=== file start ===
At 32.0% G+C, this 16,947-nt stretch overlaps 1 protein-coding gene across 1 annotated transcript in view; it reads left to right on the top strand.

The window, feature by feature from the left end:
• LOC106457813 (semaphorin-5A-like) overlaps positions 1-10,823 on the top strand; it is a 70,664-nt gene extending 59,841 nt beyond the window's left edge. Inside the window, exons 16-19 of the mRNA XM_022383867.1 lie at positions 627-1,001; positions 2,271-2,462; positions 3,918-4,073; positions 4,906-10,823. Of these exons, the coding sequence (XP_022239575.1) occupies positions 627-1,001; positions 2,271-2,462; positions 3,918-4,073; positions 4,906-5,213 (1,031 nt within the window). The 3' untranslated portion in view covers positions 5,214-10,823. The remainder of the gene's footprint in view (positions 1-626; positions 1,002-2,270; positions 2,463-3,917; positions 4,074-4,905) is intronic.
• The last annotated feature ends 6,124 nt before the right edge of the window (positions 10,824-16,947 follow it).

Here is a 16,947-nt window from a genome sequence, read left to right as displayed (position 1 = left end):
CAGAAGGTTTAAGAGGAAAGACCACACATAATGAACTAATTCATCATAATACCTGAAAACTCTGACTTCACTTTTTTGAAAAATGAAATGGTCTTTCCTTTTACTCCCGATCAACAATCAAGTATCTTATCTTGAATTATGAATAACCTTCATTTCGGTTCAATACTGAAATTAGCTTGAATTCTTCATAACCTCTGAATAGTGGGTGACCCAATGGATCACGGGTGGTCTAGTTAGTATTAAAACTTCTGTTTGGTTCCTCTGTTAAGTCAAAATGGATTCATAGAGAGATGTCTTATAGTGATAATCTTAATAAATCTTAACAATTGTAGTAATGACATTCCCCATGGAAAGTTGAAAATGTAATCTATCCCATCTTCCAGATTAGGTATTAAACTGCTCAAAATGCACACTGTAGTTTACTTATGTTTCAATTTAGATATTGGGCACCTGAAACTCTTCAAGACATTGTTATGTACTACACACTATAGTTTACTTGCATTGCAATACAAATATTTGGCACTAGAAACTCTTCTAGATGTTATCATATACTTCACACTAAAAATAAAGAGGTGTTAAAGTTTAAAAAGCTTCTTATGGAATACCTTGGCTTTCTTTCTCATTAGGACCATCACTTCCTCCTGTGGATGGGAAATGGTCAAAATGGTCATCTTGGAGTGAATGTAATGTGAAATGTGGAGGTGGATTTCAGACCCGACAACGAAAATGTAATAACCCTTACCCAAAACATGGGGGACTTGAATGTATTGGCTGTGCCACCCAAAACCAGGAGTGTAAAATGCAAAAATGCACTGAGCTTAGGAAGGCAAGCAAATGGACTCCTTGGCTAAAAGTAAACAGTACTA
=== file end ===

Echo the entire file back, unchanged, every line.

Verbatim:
At 32.0% G+C, this 16,947-nt stretch overlaps 1 protein-coding gene across 1 annotated transcript in view; it reads left to right on the top strand.

The window, feature by feature from the left end:
• LOC106457813 (semaphorin-5A-like) overlaps positions 1-10,823 on the top strand; it is a 70,664-nt gene extending 59,841 nt beyond the window's left edge. Inside the window, exons 16-19 of the mRNA XM_022383867.1 lie at positions 627-1,001; positions 2,271-2,462; positions 3,918-4,073; positions 4,906-10,823. Of these exons, the coding sequence (XP_022239575.1) occupies positions 627-1,001; positions 2,271-2,462; positions 3,918-4,073; positions 4,906-5,213 (1,031 nt within the window). The 3' untranslated portion in view covers positions 5,214-10,823. The remainder of the gene's footprint in view (positions 1-626; positions 1,002-2,270; positions 2,463-3,917; positions 4,074-4,905) is intronic.
• The last annotated feature ends 6,124 nt before the right edge of the window (positions 10,824-16,947 follow it).

Here is a 16,947-nt window from a genome sequence, read left to right as displayed (position 1 = left end):
CAGAAGGTTTAAGAGGAAAGACCACACATAATGAACTAATTCATCATAATACCTGAAAACTCTGACTTCACTTTTTTGAAAAATGAAATGGTCTTTCCTTTTACTCCCGATCAACAATCAAGTATCTTATCTTGAATTATGAATAACCTTCATTTCGGTTCAATACTGAAATTAGCTTGAATTCTTCATAACCTCTGAATAGTGGGTGACCCAATGGATCACGGGTGGTCTAGTTAGTATTAAAACTTCTGTTTGGTTCCTCTGTTAAGTCAAAATGGATTCATAGAGAGATGTCTTATAGTGATAATCTTAATAAATCTTAACAATTGTAGTAATGACATTCCCCATGGAAAGTTGAAAATGTAATCTATCCCATCTTCCAGATTAGGTATTAAACTGCTCAAAATGCACACTGTAGTTTACTTATGTTTCAATTTAGATATTGGGCACCTGAAACTCTTCAAGACATTGTTATGTACTACACACTATAGTTTACTTGCATTGCAATACAAATATTTGGCACTAGAAACTCTTCTAGATGTTATCATATACTTCACACTAAAAATAAAGAGGTGTTAAAGTTTAAAAAGCTTCTTATGGAATACCTTGGCTTTCTTTCTCATTAGGACCATCACTTCCTCCTGTGGATGGGAAATGGTCAAAATGGTCATCTTGGAGTGAATGTAATGTGAAATGTGGAGGTGGATTTCAGACCCGACAACGAAAATGTAATAACCCTTACCCAAAACATGGGGGACTTGAATGTATTGGCTGTGCCACCCAAAACCAGGAGTGTAAAATGCAAAAATGCACTGAGCTTAGGAAGGCAAGCAAATGGACTCCTTGGCTAAAAGTAAACAGTACTA